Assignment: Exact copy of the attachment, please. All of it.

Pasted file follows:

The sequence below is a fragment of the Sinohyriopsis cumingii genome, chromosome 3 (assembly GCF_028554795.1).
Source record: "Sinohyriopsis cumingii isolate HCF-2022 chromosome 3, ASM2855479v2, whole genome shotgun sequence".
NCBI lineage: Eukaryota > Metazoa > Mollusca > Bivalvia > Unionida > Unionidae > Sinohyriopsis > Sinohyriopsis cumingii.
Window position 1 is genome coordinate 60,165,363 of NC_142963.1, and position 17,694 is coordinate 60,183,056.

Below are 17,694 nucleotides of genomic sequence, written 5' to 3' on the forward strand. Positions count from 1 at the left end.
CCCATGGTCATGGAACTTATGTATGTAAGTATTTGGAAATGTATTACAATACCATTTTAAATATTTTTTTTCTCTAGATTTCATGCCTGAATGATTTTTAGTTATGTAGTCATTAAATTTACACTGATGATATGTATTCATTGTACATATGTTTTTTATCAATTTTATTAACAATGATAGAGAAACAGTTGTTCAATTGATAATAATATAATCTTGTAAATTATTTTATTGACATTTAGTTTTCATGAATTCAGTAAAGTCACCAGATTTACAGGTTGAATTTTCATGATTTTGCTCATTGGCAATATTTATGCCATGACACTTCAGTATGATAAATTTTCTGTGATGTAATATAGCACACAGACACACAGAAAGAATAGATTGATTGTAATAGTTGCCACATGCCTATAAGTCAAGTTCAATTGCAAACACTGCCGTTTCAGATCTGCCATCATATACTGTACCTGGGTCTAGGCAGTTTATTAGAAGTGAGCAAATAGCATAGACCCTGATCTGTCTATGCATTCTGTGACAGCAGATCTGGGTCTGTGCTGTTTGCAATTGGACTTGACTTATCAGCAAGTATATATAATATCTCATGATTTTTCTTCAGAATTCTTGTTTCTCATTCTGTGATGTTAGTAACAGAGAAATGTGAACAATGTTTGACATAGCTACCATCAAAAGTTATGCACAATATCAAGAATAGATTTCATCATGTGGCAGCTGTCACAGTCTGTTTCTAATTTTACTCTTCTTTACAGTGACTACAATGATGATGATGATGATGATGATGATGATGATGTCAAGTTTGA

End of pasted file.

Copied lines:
The sequence below is a fragment of the Sinohyriopsis cumingii genome, chromosome 3 (assembly GCF_028554795.1).
Source record: "Sinohyriopsis cumingii isolate HCF-2022 chromosome 3, ASM2855479v2, whole genome shotgun sequence".
NCBI lineage: Eukaryota > Metazoa > Mollusca > Bivalvia > Unionida > Unionidae > Sinohyriopsis > Sinohyriopsis cumingii.
Window position 1 is genome coordinate 60,165,363 of NC_142963.1, and position 17,694 is coordinate 60,183,056.

Below are 17,694 nucleotides of genomic sequence, written 5' to 3' on the forward strand. Positions count from 1 at the left end.
CCCATGGTCATGGAACTTATGTATGTAAGTATTTGGAAATGTATTACAATACCATTTTAAATATTTTTTTTCTCTAGATTTCATGCCTGAATGATTTTTAGTTATGTAGTCATTAAATTTACACTGATGATATGTATTCATTGTACATATGTTTTTTATCAATTTTATTAACAATGATAGAGAAACAGTTGTTCAATTGATAATAATATAATCTTGTAAATTATTTTATTGACATTTAGTTTTCATGAATTCAGTAAAGTCACCAGATTTACAGGTTGAATTTTCATGATTTTGCTCATTGGCAATATTTATGCCATGACACTTCAGTATGATAAATTTTCTGTGATGTAATATAGCACACAGACACACAGAAAGAATAGATTGATTGTAATAGTTGCCACATGCCTATAAGTCAAGTTCAATTGCAAACACTGCCGTTTCAGATCTGCCATCATATACTGTACCTGGGTCTAGGCAGTTTATTAGAAGTGAGCAAATAGCATAGACCCTGATCTGTCTATGCATTCTGTGACAGCAGATCTGGGTCTGTGCTGTTTGCAATTGGACTTGACTTATCAGCAAGTATATATAATATCTCATGATTTTTCTTCAGAATTCTTGTTTCTCATTCTGTGATGTTAGTAACAGAGAAATGTGAACAATGTTTGACATAGCTACCATCAAAAGTTATGCACAATATCAAGAATAGATTTCATCATGTGGCAGCTGTCACAGTCTGTTTCTAATTTTACTCTTCTTTACAGTGACTACAATGATGATGATGATGATGATGATGATGATGATGTCAAGTTTGA